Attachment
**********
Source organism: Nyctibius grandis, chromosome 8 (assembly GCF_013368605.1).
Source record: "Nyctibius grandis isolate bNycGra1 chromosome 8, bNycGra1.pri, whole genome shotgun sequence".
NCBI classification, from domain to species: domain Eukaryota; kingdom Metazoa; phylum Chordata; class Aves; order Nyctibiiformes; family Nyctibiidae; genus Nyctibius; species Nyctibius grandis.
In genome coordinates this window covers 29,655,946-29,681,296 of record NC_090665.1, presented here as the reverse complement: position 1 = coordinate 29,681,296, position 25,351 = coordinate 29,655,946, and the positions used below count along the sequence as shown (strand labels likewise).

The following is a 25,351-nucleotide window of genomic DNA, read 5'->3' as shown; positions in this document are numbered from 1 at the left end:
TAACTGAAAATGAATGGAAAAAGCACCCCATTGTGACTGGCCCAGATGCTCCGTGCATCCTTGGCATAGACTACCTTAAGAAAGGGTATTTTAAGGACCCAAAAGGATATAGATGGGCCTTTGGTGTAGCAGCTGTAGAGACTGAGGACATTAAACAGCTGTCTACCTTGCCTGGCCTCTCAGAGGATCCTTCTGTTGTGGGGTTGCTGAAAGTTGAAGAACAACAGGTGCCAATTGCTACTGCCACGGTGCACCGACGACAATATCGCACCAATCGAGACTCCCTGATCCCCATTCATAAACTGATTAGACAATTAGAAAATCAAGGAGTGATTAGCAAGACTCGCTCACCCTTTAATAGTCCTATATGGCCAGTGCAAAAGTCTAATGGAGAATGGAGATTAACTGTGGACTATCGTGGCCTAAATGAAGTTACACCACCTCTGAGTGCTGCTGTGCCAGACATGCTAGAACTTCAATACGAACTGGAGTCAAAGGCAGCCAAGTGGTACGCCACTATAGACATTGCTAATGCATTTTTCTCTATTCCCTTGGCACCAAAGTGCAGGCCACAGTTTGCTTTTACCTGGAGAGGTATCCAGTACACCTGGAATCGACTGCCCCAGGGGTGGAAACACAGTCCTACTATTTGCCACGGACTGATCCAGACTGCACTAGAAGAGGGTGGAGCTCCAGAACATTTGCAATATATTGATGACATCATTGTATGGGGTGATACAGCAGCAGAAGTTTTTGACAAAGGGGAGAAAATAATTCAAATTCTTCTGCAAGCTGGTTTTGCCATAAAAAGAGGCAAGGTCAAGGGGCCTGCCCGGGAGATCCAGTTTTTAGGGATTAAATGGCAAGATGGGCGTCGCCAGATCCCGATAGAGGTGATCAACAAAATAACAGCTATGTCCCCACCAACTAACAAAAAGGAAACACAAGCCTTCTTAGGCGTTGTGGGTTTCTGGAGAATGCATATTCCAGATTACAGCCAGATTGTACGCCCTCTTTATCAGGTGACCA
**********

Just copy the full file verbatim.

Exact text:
Source organism: Nyctibius grandis, chromosome 8 (assembly GCF_013368605.1).
Source record: "Nyctibius grandis isolate bNycGra1 chromosome 8, bNycGra1.pri, whole genome shotgun sequence".
NCBI classification, from domain to species: domain Eukaryota; kingdom Metazoa; phylum Chordata; class Aves; order Nyctibiiformes; family Nyctibiidae; genus Nyctibius; species Nyctibius grandis.
In genome coordinates this window covers 29,655,946-29,681,296 of record NC_090665.1, presented here as the reverse complement: position 1 = coordinate 29,681,296, position 25,351 = coordinate 29,655,946, and the positions used below count along the sequence as shown (strand labels likewise).

The following is a 25,351-nucleotide window of genomic DNA, read 5'->3' as shown; positions in this document are numbered from 1 at the left end:
TAACTGAAAATGAATGGAAAAAGCACCCCATTGTGACTGGCCCAGATGCTCCGTGCATCCTTGGCATAGACTACCTTAAGAAAGGGTATTTTAAGGACCCAAAAGGATATAGATGGGCCTTTGGTGTAGCAGCTGTAGAGACTGAGGACATTAAACAGCTGTCTACCTTGCCTGGCCTCTCAGAGGATCCTTCTGTTGTGGGGTTGCTGAAAGTTGAAGAACAACAGGTGCCAATTGCTACTGCCACGGTGCACCGACGACAATATCGCACCAATCGAGACTCCCTGATCCCCATTCATAAACTGATTAGACAATTAGAAAATCAAGGAGTGATTAGCAAGACTCGCTCACCCTTTAATAGTCCTATATGGCCAGTGCAAAAGTCTAATGGAGAATGGAGATTAACTGTGGACTATCGTGGCCTAAATGAAGTTACACCACCTCTGAGTGCTGCTGTGCCAGACATGCTAGAACTTCAATACGAACTGGAGTCAAAGGCAGCCAAGTGGTACGCCACTATAGACATTGCTAATGCATTTTTCTCTATTCCCTTGGCACCAAAGTGCAGGCCACAGTTTGCTTTTACCTGGAGAGGTATCCAGTACACCTGGAATCGACTGCCCCAGGGGTGGAAACACAGTCCTACTATTTGCCACGGACTGATCCAGACTGCACTAGAAGAGGGTGGAGCTCCAGAACATTTGCAATATATTGATGACATCATTGTATGGGGTGATACAGCAGCAGAAGTTTTTGACAAAGGGGAGAAAATAATTCAAATTCTTCTGCAAGCTGGTTTTGCCATAAAAAGAGGCAAGGTCAAGGGGCCTGCCCGGGAGATCCAGTTTTTAGGGATTAAATGGCAAGATGGGCGTCGCCAGATCCCGATAGAGGTGATCAACAAAATAACAGCTATGTCCCCACCAACTAACAAAAAGGAAACACAAGCCTTCTTAGGCGTTGTGGGTTTCTGGAGAATGCATATTCCAGATTACAGCCAGATTGTACGCCCTCTTTATCAGGTGACCA